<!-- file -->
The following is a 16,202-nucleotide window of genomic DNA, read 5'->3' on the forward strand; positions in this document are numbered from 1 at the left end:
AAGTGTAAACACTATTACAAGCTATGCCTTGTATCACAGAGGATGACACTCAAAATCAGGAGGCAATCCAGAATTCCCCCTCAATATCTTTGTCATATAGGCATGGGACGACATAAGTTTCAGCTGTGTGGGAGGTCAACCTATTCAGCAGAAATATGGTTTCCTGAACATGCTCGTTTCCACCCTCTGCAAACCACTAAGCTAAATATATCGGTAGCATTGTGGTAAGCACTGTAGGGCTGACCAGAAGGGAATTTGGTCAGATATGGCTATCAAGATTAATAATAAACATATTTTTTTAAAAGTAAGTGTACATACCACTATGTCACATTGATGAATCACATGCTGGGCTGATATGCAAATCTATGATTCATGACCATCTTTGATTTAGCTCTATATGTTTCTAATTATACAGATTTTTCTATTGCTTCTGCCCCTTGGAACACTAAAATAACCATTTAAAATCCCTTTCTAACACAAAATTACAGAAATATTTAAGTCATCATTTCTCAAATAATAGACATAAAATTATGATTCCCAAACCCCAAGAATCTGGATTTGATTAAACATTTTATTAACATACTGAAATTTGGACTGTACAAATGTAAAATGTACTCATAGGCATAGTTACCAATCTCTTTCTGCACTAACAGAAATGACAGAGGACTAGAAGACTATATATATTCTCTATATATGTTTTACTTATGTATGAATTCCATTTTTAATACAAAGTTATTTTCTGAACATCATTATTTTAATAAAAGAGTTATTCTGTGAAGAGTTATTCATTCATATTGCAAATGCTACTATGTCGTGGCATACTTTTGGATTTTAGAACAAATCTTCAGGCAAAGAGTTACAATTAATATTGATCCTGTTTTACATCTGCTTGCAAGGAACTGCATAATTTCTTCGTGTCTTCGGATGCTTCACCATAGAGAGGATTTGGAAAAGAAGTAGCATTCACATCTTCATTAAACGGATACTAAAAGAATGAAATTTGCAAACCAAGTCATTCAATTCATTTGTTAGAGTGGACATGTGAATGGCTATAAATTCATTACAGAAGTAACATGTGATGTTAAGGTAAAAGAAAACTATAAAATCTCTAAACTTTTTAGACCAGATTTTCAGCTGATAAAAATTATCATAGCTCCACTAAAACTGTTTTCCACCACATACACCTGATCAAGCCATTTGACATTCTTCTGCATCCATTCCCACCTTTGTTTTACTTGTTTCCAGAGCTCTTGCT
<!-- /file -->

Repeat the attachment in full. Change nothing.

The following is a 16,202-nucleotide window of genomic DNA, read 5'->3' on the forward strand; positions in this document are numbered from 1 at the left end:
AAGTGTAAACACTATTACAAGCTATGCCTTGTATCACAGAGGATGACACTCAAAATCAGGAGGCAATCCAGAATTCCCCCTCAATATCTTTGTCATATAGGCATGGGACGACATAAGTTTCAGCTGTGTGGGAGGTCAACCTATTCAGCAGAAATATGGTTTCCTGAACATGCTCGTTTCCACCCTCTGCAAACCACTAAGCTAAATATATCGGTAGCATTGTGGTAAGCACTGTAGGGCTGACCAGAAGGGAATTTGGTCAGATATGGCTATCAAGATTAATAATAAACATATTTTTTTAAAAGTAAGTGTACATACCACTATGTCACATTGATGAATCACATGCTGGGCTGATATGCAAATCTATGATTCATGACCATCTTTGATTTAGCTCTATATGTTTCTAATTATACAGATTTTTCTATTGCTTCTGCCCCTTGGAACACTAAAATAACCATTTAAAATCCCTTTCTAACACAAAATTACAGAAATATTTAAGTCATCATTTCTCAAATAATAGACATAAAATTATGATTCCCAAACCCCAAGAATCTGGATTTGATTAAACATTTTATTAACATACTGAAATTTGGACTGTACAAATGTAAAATGTACTCATAGGCATAGTTACCAATCTCTTTCTGCACTAACAGAAATGACAGAGGACTAGAAGACTATATATATTCTCTATATATGTTTTACTTATGTATGAATTCCATTTTTAATACAAAGTTATTTTCTGAACATCATTATTTTAATAAAAGAGTTATTCTGTGAAGAGTTATTCATTCATATTGCAAATGCTACTATGTCGTGGCATACTTTTGGATTTTAGAACAAATCTTCAGGCAAAGAGTTACAATTAATATTGATCCTGTTTTACATCTGCTTGCAAGGAACTGCATAATTTCTTCGTGTCTTCGGATGCTTCACCATAGAGAGGATTTGGAAAAGAAGTAGCATTCACATCTTCATTAAACGGATACTAAAAGAATGAAATTTGCAAACCAAGTCATTCAATTCATTTGTTAGAGTGGACATGTGAATGGCTATAAATTCATTACAGAAGTAACATGTGATGTTAAGGTAAAAGAAAACTATAAAATCTCTAAACTTTTTAGACCAGATTTTCAGCTGATAAAAATTATCATAGCTCCACTAAAACTGTTTTCCACCACATACACCTGATCAAGCCATTTGACATTCTTCTGCATCCATTCCCACCTTTGTTTTACTTGTTTCCAGAGCTCTTGCT